Ten Life Insurance Purchasing Guidelines
Malvern Insurance Associates, LLC
Life insurance, because of its long shelf life, can become outdated. What seemed
appropriate when purchased may no longer meet your needs today.
Your financial advisor or life agent can help you navigate the nuances and decisions
to be made when purchasing and updating coverage.
Below are guidelines describing typical insurance pitfalls to be aware of. These are
guidelines, and a full review by your advisor is recommended prior to making any changes.
- Your estate should not typically be named beneficiary of
your policy. This will avoid:
- Inheritance and death taxes, which many states have
- Delays and the expense of probate
- Full access to proceeds by creditors
- Two or more contingent beneficiaries should be named.
- At least every three years, a written confirmation of the status of policies and beneficiaries should be requested from your insurer.
- The insurance product should match the problem. Be sure you have the right policy for your needs.
- Verify there’s adequate life insurance to provide food, clothing and shelter, and to pay off debts. This will ensure that those you love can continue in their present way of life.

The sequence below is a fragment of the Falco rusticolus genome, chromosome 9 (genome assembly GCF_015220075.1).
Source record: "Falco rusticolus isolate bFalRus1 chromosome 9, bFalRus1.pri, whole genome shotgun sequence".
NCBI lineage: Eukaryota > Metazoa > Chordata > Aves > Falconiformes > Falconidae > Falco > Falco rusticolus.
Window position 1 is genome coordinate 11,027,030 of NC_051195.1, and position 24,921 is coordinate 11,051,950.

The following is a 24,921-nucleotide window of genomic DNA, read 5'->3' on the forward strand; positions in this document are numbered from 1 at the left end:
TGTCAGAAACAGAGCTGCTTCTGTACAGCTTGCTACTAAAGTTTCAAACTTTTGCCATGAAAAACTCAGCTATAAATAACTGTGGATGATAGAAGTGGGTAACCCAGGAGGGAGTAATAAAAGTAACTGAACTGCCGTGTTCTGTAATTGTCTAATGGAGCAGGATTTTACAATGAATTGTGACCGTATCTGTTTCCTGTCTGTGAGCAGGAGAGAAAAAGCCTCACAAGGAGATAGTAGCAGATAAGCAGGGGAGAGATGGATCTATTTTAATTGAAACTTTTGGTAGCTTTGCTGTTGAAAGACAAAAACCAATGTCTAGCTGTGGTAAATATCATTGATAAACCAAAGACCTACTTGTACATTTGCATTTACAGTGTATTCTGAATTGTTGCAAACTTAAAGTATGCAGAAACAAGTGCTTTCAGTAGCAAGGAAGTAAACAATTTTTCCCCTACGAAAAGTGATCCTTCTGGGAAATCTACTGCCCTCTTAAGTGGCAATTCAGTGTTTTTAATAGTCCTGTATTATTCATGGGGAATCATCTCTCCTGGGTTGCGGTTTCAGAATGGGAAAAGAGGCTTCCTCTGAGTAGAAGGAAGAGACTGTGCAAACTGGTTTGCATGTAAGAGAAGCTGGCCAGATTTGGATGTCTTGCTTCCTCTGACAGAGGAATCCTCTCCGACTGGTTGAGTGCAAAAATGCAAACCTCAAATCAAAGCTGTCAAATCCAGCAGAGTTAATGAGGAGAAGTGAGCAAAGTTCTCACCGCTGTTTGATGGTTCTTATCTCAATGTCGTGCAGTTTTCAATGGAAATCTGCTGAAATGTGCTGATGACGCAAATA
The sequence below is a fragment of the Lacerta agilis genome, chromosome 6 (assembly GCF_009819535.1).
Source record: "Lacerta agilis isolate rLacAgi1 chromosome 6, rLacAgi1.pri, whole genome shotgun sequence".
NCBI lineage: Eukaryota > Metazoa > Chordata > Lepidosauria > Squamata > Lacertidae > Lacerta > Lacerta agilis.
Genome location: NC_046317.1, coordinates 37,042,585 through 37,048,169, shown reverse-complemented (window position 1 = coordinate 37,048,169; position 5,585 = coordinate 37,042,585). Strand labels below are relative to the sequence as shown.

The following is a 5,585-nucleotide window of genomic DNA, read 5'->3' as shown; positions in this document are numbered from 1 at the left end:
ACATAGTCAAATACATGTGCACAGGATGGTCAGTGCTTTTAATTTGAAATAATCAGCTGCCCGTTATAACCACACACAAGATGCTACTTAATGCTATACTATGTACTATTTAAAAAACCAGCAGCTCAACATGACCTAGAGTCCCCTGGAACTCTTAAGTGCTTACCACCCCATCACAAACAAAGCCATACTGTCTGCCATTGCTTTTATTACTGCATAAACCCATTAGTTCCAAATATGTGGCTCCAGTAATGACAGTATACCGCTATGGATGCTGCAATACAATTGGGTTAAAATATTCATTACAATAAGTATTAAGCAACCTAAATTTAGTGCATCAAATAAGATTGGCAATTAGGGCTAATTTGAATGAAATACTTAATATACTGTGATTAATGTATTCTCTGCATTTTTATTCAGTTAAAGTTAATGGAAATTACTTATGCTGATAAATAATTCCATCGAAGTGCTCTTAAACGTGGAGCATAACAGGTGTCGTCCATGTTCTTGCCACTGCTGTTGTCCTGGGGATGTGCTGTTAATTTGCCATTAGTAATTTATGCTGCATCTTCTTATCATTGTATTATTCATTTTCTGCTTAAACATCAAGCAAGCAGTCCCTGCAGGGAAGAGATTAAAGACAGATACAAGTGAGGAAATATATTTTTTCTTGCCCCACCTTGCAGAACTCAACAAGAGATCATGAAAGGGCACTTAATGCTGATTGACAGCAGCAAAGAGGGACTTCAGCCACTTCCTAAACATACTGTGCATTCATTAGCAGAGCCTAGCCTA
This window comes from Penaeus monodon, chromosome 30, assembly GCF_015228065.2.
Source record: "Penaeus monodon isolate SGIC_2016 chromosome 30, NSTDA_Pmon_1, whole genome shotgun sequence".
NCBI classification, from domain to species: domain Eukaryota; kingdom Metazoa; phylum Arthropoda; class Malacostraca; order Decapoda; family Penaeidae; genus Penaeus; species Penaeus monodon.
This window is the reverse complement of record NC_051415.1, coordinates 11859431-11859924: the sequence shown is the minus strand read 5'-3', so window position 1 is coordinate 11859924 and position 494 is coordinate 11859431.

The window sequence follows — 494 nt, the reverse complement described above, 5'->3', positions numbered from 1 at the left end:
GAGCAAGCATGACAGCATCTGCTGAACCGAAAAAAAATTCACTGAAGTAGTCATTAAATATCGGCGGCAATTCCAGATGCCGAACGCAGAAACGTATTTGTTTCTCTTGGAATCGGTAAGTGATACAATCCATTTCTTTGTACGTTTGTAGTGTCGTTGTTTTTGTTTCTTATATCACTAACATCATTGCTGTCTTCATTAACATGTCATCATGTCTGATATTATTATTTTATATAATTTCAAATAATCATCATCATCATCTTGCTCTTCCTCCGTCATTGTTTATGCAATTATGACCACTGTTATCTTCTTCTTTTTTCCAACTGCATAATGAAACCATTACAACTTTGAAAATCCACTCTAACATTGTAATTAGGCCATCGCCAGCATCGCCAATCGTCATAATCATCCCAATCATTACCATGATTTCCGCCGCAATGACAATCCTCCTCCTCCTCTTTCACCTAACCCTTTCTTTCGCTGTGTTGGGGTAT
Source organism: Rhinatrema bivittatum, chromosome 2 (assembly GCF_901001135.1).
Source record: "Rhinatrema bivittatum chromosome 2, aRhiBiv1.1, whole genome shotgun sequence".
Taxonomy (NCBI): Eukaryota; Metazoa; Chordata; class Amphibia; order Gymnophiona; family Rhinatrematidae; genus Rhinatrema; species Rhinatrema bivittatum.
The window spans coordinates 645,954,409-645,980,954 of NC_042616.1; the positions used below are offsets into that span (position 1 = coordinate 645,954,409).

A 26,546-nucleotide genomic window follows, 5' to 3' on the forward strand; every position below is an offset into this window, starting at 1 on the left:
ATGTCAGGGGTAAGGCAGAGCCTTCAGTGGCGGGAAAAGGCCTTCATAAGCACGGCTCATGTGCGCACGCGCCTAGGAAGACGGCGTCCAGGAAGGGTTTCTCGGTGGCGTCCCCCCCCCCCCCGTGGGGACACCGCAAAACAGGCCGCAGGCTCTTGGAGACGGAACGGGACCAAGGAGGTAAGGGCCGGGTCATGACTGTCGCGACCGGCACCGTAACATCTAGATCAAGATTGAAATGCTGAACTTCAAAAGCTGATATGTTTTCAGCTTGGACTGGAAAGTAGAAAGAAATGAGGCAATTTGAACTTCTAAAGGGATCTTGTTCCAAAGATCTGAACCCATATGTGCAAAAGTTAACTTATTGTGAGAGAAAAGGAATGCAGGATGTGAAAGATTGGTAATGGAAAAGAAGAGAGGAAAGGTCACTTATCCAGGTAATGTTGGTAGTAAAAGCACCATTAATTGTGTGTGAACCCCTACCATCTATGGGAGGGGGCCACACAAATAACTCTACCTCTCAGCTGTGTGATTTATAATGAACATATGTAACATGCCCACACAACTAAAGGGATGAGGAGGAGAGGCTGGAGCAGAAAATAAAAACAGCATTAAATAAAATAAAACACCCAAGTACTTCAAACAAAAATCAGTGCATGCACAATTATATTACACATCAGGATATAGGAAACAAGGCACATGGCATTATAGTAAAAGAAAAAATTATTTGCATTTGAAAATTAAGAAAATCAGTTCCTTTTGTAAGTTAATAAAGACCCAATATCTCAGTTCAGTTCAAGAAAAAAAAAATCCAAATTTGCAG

- Remember that term insurance will expire and insurance becomes more expensive to purchase as you grow older.
- Don’t designate minors as outright beneficiaries. Consider instead, creating a trust for them until they reach adulthood.
- Consider an ownership transfer of life insurance to others to save federal estate taxes.
- Check to see if your business can provide your family with insurance more cost effectively.
- Don’t buy life insurance as though it were a commodity. Consult with your financial advisor, as their knowledge of the marketplace and commitment to service can make a difference as to how cost effective life insurance can be.
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